Escort in Esqueda
Gringo Tax

January 17, 2016

Opting to continue south past Turiachi instead of heading west for the Ruta de la Rio Sonora, we climbed up to the mining town of Nacozari, and then downhill all the way to Cumpas.


What happened…

Amanda writes:This ride was a bit different than what we normally do as it relates to distance. We knew we had to ride about 100 km each day. While Andrew made a decision as it relates to the route, I was oblivious. I trust his instincts and was unaware of a choice in direction. I just knew that we had miles to cover.

I liked the stealth camping spot we found as it was flat and we were able to find a spot for the tent where we didn’t have to clear cacti from the ground before laying it down. Andrew has been fiddling with the stove for a few days trying to make it run more smoothly and then it broke. I knew he was frustrated so just reinforced to him that we’d be fine. We are smart travellers and carry emergency food rations that don’t require heat. He was pretty adamant that we have a hot meal and suggested that we start a fire. While I was being compassionate about how down he was about the stove, I held my ground on not having a fire. Over the last couple of months we have heard more than one story of cyclists being robbed, one of whom was attacked by gun point after setting up his tent in a similar stealth spot. Add to that the two men from Australia that were recently killed on side roads in Mexico relatively close to where we are, and I’m having nothing to do with drawing attention to ourselves. Don’t get me wrong, I’m still a firm believer that we think positive and therefore attract positive people and situations; but we also keep our radar up and make smart choices. Andrew finally gave in and we made the best of our situation and slept well.

Andrew writes: We woke up to find ourselves run out of water. This was due in large part to poor planning during our police escort in Esqueda yesterday; we just forgot to re-stock. We had a few options, including cycling back into town to fill up our water bottles, finding water in the sleepy town of Turiachi about 10km ahead, or dying of thirst. Since we really don’t like to ride backwards, we set off in search of water in Turiachi.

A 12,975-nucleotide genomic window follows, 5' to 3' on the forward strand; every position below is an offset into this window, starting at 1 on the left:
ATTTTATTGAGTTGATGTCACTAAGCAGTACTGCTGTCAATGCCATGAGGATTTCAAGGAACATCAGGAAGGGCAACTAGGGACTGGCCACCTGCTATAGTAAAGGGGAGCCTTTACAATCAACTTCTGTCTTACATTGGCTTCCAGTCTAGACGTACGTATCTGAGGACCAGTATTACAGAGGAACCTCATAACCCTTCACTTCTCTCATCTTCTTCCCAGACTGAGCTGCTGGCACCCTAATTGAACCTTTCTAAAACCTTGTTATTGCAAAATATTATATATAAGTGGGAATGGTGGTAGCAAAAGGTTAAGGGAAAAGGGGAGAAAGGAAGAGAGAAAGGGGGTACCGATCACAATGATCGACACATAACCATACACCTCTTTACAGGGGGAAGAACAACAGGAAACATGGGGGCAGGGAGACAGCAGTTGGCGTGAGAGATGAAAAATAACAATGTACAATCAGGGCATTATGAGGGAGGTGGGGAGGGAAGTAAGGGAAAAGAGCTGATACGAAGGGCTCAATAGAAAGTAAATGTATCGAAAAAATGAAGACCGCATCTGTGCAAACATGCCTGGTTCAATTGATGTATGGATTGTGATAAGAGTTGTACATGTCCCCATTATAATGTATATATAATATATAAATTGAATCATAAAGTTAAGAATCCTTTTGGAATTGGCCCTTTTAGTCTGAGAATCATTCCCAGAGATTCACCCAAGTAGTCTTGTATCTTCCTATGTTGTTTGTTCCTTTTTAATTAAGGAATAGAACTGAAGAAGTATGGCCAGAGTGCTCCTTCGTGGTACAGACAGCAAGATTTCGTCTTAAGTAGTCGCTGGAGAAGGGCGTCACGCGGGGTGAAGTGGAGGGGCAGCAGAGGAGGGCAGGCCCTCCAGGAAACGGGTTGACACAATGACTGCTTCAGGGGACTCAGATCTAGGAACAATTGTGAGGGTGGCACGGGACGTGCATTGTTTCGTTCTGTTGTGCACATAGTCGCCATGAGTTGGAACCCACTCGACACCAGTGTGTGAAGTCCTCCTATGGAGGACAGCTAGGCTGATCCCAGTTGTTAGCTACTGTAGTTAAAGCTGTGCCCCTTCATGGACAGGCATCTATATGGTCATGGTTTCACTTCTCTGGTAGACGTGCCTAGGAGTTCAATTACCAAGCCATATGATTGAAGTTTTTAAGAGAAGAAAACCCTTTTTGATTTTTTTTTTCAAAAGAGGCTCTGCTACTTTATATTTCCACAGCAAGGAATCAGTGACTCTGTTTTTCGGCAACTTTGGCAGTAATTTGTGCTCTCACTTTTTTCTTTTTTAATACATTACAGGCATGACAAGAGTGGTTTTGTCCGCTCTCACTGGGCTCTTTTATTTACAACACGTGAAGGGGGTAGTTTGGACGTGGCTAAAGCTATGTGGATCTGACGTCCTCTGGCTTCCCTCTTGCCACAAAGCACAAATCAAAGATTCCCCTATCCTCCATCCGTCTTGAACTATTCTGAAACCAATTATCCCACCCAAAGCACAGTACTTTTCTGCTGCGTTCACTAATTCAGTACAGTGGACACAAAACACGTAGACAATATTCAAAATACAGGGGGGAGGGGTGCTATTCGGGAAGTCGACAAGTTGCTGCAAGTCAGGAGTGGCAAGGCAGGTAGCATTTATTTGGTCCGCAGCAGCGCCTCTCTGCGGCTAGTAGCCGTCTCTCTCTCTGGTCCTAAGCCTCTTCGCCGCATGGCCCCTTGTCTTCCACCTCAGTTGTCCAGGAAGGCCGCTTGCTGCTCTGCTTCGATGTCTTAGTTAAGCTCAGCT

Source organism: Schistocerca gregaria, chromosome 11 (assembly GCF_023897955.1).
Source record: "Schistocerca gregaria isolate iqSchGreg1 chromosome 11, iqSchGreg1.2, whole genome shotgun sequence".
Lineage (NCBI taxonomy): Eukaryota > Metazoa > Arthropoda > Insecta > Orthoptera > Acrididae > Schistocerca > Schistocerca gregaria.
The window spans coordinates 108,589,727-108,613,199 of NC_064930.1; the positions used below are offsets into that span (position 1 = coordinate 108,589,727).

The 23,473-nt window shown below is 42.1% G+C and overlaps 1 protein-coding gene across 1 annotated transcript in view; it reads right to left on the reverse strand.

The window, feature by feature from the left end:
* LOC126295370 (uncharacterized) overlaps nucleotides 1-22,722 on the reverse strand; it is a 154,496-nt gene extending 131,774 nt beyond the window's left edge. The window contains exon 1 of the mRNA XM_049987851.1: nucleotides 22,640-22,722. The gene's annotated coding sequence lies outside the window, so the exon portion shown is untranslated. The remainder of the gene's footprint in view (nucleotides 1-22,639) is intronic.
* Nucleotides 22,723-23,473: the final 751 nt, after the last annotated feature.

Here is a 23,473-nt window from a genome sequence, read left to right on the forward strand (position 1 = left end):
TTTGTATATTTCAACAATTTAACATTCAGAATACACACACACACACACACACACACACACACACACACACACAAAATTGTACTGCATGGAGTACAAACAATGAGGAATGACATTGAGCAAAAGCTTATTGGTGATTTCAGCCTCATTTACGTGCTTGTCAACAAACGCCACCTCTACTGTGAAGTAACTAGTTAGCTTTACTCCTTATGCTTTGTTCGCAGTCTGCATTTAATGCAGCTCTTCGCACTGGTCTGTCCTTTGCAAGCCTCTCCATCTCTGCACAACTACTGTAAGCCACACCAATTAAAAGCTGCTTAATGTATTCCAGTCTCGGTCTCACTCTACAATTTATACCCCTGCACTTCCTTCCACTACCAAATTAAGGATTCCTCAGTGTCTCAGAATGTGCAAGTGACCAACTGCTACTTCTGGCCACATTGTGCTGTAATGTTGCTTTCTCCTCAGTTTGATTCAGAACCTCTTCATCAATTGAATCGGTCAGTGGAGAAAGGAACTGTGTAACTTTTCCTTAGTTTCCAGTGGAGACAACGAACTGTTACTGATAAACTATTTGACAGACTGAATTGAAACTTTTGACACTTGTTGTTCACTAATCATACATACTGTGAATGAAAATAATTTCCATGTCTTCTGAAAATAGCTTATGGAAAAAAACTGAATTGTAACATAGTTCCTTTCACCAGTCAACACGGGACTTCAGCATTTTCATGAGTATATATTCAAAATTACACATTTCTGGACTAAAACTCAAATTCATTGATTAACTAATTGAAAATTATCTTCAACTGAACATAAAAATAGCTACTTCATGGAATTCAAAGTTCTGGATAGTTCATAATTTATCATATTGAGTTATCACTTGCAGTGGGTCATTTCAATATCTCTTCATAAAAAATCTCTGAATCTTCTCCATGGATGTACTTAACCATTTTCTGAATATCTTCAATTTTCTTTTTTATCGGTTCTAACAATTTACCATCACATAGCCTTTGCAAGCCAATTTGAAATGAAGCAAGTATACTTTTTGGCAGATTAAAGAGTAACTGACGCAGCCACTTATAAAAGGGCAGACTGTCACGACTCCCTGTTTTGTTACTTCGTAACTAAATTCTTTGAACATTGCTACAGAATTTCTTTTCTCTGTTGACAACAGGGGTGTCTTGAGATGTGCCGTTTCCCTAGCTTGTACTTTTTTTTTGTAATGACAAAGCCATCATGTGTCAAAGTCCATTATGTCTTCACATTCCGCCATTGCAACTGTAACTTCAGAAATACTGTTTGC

It’s Sunday today, which means that nothing is open. It was also quite early in the morning when we arrived in Turiachi, which means that nothing is open – thus we just kept riding. When we reached the junction for the Ruta de la Rio Sonora, which would have us climb up and over the mountains to our west to reach Bacoachi, I decided to pull the plug on going that way. It just would’ve been too hard in the hot sun, with nothing to drink. This is another example of the fluidity with which we travel. Many people had told us many good things about the valley to our west, but I was certain that there was beauty to be had south of us.

It took us until lunch to climb to Nacozari, which is quite a large mining town at the top of a mountain. We filled up our water and bought a few things at the Pemex/Oxxo (think convenience store with a gas station attached) and then settled in to enjoy the fruits of the previous few days labour – 80km of downhill. Sure, there were a few uphills in there, but by and large the payoff was HUGE. When it was all said and done we had reached the town of Cumpas, and our quest for a place to sleep began.

We made short work of cycling through this tiny mining town, and had our heart set on finding a wild camp site just outside. There was a bit of a tailwind behind us, and the terrain was cooperative though so we were getting pushed further and further south of town. Every metre of roadway to our right and left was fenced, which made finding a suitable camping spot difficult. Then we saw what we thought was a driveway to our right, and it looked like a fruit orchard. Perfect! Except it ended up being a somewhat busy road to the town of Jecori, and the “orchard” in which we camped had litter everywhere, which is pretty typical of Mexico actually. Still, we were out of sight of the trucks that rumbled by every 15 minutes or so, and spent the late afternoon and early evening soaking in the sun rays and reading our books.

When it came time to make dinner, disaster struck – the pump for our camp stove broke. No problem I thought, there is lots of firewood around, I can just make a fire and we can cook over it. Amanda refused to allow this, citing the safety and security of the stealthy nature in which we were currently camped, versus all of the attention we could potentially attract from the nearby dwellings.

I was pretty pissed off at this, in part because I felt like it was my fault that it was broken, and in part because I wasn’t looking forward to eating flour tortillas with flour tortilla filling. Actually that’s a bit of a joke, since we carry lots of yummy things to put into our tortillas including nutella, peanut butter, and honey. I think Amanda might’ve even been able to dig out a jam packet or two. So dinner wasn’t entirely awful.


Today’s Photographs

Escort in Esqueda
Gringo Tax